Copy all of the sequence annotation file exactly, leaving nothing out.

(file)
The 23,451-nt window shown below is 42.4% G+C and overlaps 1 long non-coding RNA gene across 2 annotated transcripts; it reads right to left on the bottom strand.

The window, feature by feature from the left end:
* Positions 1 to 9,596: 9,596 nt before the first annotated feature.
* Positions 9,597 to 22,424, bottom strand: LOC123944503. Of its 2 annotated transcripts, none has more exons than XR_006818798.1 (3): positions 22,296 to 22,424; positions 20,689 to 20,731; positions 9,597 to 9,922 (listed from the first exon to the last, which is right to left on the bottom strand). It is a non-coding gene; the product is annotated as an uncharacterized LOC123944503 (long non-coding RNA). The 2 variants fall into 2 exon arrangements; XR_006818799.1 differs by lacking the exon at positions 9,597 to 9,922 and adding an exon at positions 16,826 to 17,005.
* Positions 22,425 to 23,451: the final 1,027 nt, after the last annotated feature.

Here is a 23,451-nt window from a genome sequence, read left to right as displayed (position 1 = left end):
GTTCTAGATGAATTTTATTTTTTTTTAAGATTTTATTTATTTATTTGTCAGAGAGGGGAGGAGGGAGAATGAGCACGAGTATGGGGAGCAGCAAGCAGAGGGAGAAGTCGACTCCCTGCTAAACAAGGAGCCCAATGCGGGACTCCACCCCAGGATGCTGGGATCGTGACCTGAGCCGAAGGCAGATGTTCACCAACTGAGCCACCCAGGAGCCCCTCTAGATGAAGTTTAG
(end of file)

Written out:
The 23,451-nt window shown below is 42.4% G+C and overlaps 1 long non-coding RNA gene across 2 annotated transcripts; it reads right to left on the bottom strand.

The window, feature by feature from the left end:
* Positions 1 to 9,596: 9,596 nt before the first annotated feature.
* Positions 9,597 to 22,424, bottom strand: LOC123944503. Of its 2 annotated transcripts, none has more exons than XR_006818798.1 (3): positions 22,296 to 22,424; positions 20,689 to 20,731; positions 9,597 to 9,922 (listed from the first exon to the last, which is right to left on the bottom strand). It is a non-coding gene; the product is annotated as an uncharacterized LOC123944503 (long non-coding RNA). The 2 variants fall into 2 exon arrangements; XR_006818799.1 differs by lacking the exon at positions 9,597 to 9,922 and adding an exon at positions 16,826 to 17,005.
* Positions 22,425 to 23,451: the final 1,027 nt, after the last annotated feature.

Here is a 23,451-nt window from a genome sequence, read left to right as displayed (position 1 = left end):
GTTCTAGATGAATTTTATTTTTTTTTAAGATTTTATTTATTTATTTGTCAGAGAGGGGAGGAGGGAGAATGAGCACGAGTATGGGGAGCAGCAAGCAGAGGGAGAAGTCGACTCCCTGCTAAACAAGGAGCCCAATGCGGGACTCCACCCCAGGATGCTGGGATCGTGACCTGAGCCGAAGGCAGATGTTCACCAACTGAGCCACCCAGGAGCCCCTCTAGATGAAGTTTAG